Skip to main content
Performing arts

See also:

'Chicago' production: Here today but gone in a week

The current cast of 'Chicago' are step perfect
The current cast of 'Chicago' are step perfect
Paul Kolnik

'Chicago'

Rating:
Star4
Star
Star
Star
Star

The only problem with the production of “Chicago” that opened at the Bank of America Theatre Feb. 26 is that it is in its namesake town only through March 2, 2014.

Having seen both the good and the bad, fine interpretations and supposedly professional productions that would have given choreographer and book co-writer Bob Fosse a migraine, it was a pleasure to witness a “Chicago” where the orchestration, singing and dancing hit Fosse’s exacting standards.

Bianca Marroquin who played Roxie Hart on Broadway in 2002 nailed the role with her dance moves while exuding a charming personality meant to deceive. TV watchers of “Seinfeld” would expect John O’Hurley, alter ego J. Peterman, to be a suave Billy Flynn but he probably surprised some audience members with his fine voice.

Broadway, film and TV star Carol Woods brought down the house as Matron “Mama” Morton with “When You’re Good to Mama.”

Terra C. MacLeod’s cool interpretation of Velma Kelly, a role she has played from Broadway to foreign premieres and on tour, is the right balance to Marroquin’s energetic Roxie.

Ron Orbach was believable as Roxie’s nebbish husband, Amos.

Of course with a show originally choreographed by Fosse, later adapted by Ann Reinking on Broadway and re-created by David Bushman, you would expect exceptional dancing. After all, it includes the famed “All That Jazz” number.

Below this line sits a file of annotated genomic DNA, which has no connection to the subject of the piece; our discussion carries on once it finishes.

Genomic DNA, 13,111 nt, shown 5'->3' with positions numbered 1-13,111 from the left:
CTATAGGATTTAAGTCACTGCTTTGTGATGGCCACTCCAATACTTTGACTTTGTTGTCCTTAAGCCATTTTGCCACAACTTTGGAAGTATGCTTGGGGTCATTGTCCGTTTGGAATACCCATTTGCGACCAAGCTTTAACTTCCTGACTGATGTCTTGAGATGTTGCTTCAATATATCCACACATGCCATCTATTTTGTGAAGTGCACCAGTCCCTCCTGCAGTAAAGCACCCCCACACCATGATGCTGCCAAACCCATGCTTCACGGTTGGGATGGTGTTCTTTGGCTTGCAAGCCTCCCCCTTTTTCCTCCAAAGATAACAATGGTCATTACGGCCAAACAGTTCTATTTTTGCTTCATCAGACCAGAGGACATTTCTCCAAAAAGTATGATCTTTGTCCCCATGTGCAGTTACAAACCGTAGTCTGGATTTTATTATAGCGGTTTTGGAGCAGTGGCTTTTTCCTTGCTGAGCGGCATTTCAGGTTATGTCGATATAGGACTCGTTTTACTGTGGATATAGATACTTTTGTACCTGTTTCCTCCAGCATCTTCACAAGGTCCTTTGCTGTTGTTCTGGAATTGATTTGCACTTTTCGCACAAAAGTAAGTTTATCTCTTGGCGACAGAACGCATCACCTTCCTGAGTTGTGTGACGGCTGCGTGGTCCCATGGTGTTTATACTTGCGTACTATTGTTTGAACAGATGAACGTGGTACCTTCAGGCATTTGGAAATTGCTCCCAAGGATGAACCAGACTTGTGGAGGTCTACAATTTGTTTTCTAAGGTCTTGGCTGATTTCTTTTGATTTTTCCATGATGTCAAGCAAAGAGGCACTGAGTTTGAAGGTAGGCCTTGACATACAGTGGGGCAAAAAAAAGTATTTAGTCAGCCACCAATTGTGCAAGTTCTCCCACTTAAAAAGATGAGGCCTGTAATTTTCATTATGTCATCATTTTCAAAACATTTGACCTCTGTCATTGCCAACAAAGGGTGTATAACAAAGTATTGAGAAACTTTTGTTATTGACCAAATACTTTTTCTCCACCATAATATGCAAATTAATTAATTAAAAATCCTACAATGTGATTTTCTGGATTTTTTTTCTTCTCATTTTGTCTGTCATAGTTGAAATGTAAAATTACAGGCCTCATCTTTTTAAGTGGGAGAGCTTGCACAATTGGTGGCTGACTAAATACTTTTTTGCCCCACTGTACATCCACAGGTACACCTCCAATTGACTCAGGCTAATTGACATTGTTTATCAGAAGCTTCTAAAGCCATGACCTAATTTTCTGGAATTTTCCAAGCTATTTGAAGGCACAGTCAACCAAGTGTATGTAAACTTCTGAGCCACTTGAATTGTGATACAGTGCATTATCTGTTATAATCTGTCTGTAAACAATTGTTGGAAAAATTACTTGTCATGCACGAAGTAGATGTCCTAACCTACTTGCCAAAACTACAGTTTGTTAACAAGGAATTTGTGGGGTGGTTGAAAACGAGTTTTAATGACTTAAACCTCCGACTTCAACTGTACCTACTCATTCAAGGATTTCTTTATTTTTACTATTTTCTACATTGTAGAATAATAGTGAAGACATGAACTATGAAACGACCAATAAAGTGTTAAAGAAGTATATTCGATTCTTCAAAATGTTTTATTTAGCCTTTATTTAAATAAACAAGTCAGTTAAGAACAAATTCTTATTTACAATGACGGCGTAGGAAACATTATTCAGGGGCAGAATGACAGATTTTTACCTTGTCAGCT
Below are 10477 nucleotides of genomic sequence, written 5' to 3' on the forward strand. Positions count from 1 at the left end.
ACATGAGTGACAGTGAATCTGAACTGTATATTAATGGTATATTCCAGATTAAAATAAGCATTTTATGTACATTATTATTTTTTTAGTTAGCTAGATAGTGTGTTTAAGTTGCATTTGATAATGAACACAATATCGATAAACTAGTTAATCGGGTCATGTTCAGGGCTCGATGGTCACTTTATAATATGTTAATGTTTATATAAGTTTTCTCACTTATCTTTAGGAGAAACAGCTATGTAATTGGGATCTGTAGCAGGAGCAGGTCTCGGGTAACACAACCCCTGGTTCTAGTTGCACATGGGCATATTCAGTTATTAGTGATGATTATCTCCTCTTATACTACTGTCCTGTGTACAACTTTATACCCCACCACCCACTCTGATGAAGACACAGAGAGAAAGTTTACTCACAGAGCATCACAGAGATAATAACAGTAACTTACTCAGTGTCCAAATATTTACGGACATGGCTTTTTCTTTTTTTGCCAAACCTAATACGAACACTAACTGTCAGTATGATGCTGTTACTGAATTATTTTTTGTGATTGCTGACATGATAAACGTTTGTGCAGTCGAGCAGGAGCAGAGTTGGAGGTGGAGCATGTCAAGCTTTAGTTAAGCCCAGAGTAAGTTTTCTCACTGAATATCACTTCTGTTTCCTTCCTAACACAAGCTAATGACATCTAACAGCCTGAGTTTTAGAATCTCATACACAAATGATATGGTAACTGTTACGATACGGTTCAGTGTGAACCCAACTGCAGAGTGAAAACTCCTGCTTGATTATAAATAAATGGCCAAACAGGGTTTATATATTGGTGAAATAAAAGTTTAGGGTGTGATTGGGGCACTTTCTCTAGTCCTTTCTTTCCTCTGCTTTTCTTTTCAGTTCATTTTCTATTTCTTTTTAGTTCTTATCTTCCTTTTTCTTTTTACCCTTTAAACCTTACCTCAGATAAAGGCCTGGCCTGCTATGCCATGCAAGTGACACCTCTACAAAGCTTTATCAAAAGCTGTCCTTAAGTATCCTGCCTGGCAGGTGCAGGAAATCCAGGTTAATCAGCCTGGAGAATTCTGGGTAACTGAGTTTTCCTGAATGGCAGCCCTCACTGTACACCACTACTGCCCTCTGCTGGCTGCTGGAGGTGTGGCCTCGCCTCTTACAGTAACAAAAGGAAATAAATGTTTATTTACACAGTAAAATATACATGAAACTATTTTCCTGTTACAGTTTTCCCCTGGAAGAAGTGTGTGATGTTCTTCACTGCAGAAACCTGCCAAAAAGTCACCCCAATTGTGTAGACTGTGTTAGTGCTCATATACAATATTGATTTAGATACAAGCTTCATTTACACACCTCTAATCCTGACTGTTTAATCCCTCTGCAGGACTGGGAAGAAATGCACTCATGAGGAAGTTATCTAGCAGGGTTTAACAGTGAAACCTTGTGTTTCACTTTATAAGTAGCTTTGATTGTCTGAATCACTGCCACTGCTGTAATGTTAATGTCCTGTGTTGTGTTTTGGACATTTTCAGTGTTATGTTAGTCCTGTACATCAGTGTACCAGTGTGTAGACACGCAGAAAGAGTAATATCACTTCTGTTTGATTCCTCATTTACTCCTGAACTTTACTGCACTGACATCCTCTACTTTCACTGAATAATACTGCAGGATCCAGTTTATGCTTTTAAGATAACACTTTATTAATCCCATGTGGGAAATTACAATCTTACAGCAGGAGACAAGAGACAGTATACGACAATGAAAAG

Among the many good points of the current production is the overall high dance ability. MacLeod, Marroquin and the Company: “The Boys” and The Girls,” were all amazingly adept.

In “Chicago” the orchestra is always placed front and center, almost as another character. Conductor Jesse Kissel and the orchestra did justice to John Kander’s music with their "Razzle” dazzling beat.

The book by Fred Ebb and Fosse and lyrics by Ebb, takes a light-hearted approach to the free-wheeling, gangster-style reputation of Chicago in the late 1920’s. Directed by David Hyslop, the current production fortunately builds on its spoof of criminal activity and news reporters’ hunger for headlines with exaggerated actions and clever acting.

This touring production of “Chicago” is highly entertaining and good enough to see again.

Details: “Chicago” is at the Bank of America Theatre at 18 W. Monroe St., Chicago, IL through March 2, 2014. As part of Broadway in Chicago, more information and tickets are at www.BroadwayinChicago.com and 800-775-2000.